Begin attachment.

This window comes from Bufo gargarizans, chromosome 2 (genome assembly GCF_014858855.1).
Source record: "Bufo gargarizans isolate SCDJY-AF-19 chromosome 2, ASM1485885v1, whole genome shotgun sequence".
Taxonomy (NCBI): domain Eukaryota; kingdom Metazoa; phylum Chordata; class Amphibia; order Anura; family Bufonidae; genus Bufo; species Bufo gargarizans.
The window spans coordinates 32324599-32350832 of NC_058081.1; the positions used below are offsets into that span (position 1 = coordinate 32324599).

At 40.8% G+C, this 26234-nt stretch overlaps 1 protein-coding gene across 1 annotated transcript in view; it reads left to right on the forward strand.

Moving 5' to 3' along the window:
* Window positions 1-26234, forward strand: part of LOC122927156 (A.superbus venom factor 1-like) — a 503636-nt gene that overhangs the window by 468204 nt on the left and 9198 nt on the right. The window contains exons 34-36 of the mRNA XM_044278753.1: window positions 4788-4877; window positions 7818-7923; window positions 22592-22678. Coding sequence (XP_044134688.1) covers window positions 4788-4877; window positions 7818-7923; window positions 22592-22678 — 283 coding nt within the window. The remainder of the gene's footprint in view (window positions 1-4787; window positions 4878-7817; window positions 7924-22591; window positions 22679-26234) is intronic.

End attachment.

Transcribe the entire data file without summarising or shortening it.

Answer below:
This window comes from Bufo gargarizans, chromosome 2 (genome assembly GCF_014858855.1).
Source record: "Bufo gargarizans isolate SCDJY-AF-19 chromosome 2, ASM1485885v1, whole genome shotgun sequence".
Taxonomy (NCBI): domain Eukaryota; kingdom Metazoa; phylum Chordata; class Amphibia; order Anura; family Bufonidae; genus Bufo; species Bufo gargarizans.
The window spans coordinates 32324599-32350832 of NC_058081.1; the positions used below are offsets into that span (position 1 = coordinate 32324599).

At 40.8% G+C, this 26234-nt stretch overlaps 1 protein-coding gene across 1 annotated transcript in view; it reads left to right on the forward strand.

Moving 5' to 3' along the window:
* Window positions 1-26234, forward strand: part of LOC122927156 (A.superbus venom factor 1-like) — a 503636-nt gene that overhangs the window by 468204 nt on the left and 9198 nt on the right. The window contains exons 34-36 of the mRNA XM_044278753.1: window positions 4788-4877; window positions 7818-7923; window positions 22592-22678. Coding sequence (XP_044134688.1) covers window positions 4788-4877; window positions 7818-7923; window positions 22592-22678 — 283 coding nt within the window. The remainder of the gene's footprint in view (window positions 1-4787; window positions 4878-7817; window positions 7924-22591; window positions 22679-26234) is intronic.